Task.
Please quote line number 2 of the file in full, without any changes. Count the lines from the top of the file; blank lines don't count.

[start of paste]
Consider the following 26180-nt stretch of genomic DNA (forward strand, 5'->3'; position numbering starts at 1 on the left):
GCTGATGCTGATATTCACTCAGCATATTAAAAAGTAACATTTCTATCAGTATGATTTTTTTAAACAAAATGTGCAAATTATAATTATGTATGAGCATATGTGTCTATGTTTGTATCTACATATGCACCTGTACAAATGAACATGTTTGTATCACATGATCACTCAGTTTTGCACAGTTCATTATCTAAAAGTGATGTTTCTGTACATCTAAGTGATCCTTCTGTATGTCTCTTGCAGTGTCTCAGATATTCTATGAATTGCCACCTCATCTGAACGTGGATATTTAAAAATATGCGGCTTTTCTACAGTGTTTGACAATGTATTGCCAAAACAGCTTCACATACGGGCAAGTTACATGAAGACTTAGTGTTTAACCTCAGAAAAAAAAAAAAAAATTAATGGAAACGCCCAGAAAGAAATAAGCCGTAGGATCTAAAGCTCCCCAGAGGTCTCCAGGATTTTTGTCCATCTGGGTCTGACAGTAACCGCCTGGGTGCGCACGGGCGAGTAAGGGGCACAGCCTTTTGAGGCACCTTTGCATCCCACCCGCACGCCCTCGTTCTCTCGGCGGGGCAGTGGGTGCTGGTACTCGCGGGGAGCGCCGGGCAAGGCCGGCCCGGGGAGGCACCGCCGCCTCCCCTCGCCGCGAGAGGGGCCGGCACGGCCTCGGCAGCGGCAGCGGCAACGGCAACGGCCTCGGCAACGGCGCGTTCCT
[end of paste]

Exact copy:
GCTGATGCTGATATTCACTCAGCATATTAAAAAGTAACATTTCTATCAGTATGATTTTTTTAAACAAAATGTGCAAATTATAATTATGTATGAGCATATGTGTCTATGTTTGTATCTACATATGCACCTGTACAAATGAACATGTTTGTATCACATGATCACTCAGTTTTGCACAGTTCATTATCTAAAAGTGATGTTTCTGTACATCTAAGTGATCCTTCTGTATGTCTCTTGCAGTGTCTCAGATATTCTATGAATTGCCACCTCATCTGAACGTGGATATTTAAAAATATGCGGCTTTTCTACAGTGTTTGACAATGTATTGCCAAAACAGCTTCACATACGGGCAAGTTACATGAAGACTTAGTGTTTAACCTCAGAAAAAAAAAAAAAAATTAATGGAAACGCCCAGAAAGAAATAAGCCGTAGGATCTAAAGCTCCCCAGAGGTCTCCAGGATTTTTGTCCATCTGGGTCTGACAGTAACCGCCTGGGTGCGCACGGGCGAGTAAGGGGCACAGCCTTTTGAGGCACCTTTGCATCCCACCCGCACGCCCTCGTTCTCTCGGCGGGGCAGTGGGTGCTGGTACTCGCGGGGAGCGCCGGGCAAGGCCGGCCCGGGGAGGCACCGCCGCCTCCCCTCGCCGCGAGAGGGGCCGGCACGGCCTCGGCAGCGGCAGCGGCAACGGCAACGGCCTCGGCAACGGCGCGTTCCT